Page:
Reaction score: 1,695
What desktop environment (DE) are you running? My DE is Mate.
Have you started your DE using the root account or using a lower level account?
My file manager is Caja. In this screenshot below, you can see that Caja has a "Preferences" setting to show hidden files, and I've ticked that setting. This allows me to see the lost+found file in an ext4 partition. If I don't tick that setting, I can't see lost+found because it's a hidden file. See if you can find a similar setting in your file manager.
In your screenshot, see the little up-arrow icons to the right of all those partitions? That up-arrow suggests you have clicked on them. This causes those partitions to be mounted under the /media directory. Then perhaps you're trying to remount them from the command line. This can create conflicts. Try rebooting and repeat your tests without clicking on those partitions to avoid such conflicts.
View attachment 10937
Edited to add: Please read the ls(1) manual page.
Reaction score: 1,252
Sorry but this is a public forum where other people are searching for information. It's just stupid to start X as root and we want to prevent others to do the same mistake if they are reading this thread. It's not about you, it's about harm reduction.I'm using root to do everything. Please don't suggest me to don't use root because security risks. I know that.
If you REALLY want to learn FreeBSD, stop logging in as root. None of the professionals does this. In addition, there are things which just don't work out of the box using root :I use the root account because I can,I'm learning FreeBSD and for me it's easier at the moment. For sure I will stop using when I will have taken more confidence with the os.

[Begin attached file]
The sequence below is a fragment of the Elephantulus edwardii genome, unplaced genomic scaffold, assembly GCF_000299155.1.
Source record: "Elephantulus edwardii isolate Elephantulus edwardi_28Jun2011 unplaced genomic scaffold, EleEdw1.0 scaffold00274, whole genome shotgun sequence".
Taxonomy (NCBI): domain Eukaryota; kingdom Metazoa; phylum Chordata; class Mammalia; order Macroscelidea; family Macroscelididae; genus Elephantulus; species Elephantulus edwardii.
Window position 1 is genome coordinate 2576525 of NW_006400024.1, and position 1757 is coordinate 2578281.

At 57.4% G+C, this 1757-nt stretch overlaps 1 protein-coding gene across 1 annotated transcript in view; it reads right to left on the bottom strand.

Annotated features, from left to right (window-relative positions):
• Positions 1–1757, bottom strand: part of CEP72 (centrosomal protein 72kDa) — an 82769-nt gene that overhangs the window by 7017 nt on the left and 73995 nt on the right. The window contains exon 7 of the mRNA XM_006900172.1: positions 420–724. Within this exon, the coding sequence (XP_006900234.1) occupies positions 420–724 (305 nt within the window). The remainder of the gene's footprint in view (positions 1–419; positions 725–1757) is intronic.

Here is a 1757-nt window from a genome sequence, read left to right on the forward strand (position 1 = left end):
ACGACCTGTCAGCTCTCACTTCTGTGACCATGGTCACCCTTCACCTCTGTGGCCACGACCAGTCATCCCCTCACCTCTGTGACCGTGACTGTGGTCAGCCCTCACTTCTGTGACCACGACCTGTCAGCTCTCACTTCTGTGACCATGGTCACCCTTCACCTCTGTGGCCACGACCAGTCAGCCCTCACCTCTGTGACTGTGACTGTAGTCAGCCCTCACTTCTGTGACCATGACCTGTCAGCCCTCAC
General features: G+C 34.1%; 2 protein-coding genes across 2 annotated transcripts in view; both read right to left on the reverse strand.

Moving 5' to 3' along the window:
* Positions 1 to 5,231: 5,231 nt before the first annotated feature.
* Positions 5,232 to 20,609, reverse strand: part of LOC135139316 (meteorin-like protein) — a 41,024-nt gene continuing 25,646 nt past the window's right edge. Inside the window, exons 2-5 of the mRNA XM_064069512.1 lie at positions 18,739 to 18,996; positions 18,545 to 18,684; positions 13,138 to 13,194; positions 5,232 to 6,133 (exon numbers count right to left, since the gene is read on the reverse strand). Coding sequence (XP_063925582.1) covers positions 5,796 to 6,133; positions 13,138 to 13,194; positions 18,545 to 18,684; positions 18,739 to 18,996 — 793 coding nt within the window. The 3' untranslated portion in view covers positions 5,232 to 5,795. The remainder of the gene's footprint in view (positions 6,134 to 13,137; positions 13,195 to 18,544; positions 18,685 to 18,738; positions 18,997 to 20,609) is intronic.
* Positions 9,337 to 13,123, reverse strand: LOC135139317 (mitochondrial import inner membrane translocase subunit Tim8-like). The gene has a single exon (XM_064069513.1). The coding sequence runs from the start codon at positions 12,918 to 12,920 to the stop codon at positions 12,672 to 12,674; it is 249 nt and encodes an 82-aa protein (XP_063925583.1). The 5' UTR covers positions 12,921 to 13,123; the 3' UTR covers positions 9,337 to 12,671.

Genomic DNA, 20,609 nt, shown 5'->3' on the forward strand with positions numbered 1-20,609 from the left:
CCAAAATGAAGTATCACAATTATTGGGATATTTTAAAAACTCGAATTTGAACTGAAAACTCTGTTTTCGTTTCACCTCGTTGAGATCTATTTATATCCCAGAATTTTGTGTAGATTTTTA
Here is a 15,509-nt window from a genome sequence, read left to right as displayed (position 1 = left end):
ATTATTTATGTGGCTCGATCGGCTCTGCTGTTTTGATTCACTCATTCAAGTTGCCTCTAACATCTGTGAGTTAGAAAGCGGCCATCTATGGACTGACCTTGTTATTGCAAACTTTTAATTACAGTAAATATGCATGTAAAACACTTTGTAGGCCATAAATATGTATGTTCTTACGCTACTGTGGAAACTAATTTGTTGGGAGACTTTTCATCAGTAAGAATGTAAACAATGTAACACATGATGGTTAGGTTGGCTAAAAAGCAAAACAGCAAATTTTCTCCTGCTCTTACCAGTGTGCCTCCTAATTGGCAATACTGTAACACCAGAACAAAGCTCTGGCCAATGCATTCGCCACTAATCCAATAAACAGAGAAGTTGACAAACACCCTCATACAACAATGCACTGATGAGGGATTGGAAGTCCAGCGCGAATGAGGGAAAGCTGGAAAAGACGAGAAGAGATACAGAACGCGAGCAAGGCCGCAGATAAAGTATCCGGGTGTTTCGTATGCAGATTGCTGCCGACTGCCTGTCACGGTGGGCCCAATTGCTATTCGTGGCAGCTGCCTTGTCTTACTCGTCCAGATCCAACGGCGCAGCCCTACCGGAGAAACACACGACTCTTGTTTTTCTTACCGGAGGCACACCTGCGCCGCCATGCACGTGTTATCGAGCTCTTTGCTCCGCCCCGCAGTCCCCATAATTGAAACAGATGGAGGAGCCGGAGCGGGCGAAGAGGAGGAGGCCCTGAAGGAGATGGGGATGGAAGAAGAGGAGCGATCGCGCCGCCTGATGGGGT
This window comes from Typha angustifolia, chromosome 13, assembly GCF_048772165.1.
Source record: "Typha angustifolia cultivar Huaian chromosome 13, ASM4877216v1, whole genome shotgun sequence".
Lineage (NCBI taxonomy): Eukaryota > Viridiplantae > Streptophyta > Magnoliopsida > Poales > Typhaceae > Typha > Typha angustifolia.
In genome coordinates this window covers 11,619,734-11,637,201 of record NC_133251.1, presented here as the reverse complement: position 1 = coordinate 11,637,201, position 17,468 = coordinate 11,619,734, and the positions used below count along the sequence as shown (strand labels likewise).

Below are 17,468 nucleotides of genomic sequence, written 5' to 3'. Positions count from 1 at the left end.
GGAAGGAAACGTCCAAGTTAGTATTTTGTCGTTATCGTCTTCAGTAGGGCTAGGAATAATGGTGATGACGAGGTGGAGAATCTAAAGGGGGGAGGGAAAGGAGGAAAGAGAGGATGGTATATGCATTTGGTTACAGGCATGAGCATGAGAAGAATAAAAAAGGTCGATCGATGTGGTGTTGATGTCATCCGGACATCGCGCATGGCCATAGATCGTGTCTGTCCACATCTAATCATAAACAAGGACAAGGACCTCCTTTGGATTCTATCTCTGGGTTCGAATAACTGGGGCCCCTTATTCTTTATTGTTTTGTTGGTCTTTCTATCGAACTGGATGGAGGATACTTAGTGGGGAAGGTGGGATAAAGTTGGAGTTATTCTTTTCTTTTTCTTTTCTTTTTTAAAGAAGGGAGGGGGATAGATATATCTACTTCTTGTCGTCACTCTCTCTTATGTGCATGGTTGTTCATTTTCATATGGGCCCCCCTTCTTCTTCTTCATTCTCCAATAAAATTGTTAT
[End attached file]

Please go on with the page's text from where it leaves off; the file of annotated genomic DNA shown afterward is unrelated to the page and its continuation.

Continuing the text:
I read through those logs on Github as well as in your previous posts; you're trying to connect as root. I believe this will not work, unless you updated your /usr/local/etc/xrdp/sesman.ini beforehand (see AllowRootLogin value).
The important informations are safe,don't worry.
Reaction score: 32
mount -t ext2fsI can view the files using thunar.
lklfuse -o type=ext4I get the following message:
lklfuseor perhaps it is indeed some sort of a bug in fusefs, which seems doubtful. I don't use lklfuse so it doesn't really affect me either way.
mount -t ext2fs -o ro /dev/ada0s1 /mnt/ada0s1
/dev/ada0s1 /mnt/ada0s1 ext2fs ro,failok 0 2
Reaction score: 1,001
# mount ext2fs_mount /dev/da0s1 /mnt/zip % ls -l /mnt/zip # umount /mnt/zip
… pcmanfm is the file manager I want. …
… damaged sectors.
Note that "foreign" file systems (like NTFS or ext2/3/4 on FreeBSD, or UFS on Linux) are never production quality, and have high risk of data corruption, in particular if you use them to write to the foreign file systems. I would only mount them read-only on FreeBSD. You also have to be very careful to make sure all caches are flushed: … Always make sure the other operating system is fully shut down (or the file system unmounted, which is not possible for the root filesystem) before switching OSes.
… I use a bhyve VM with its native driver. …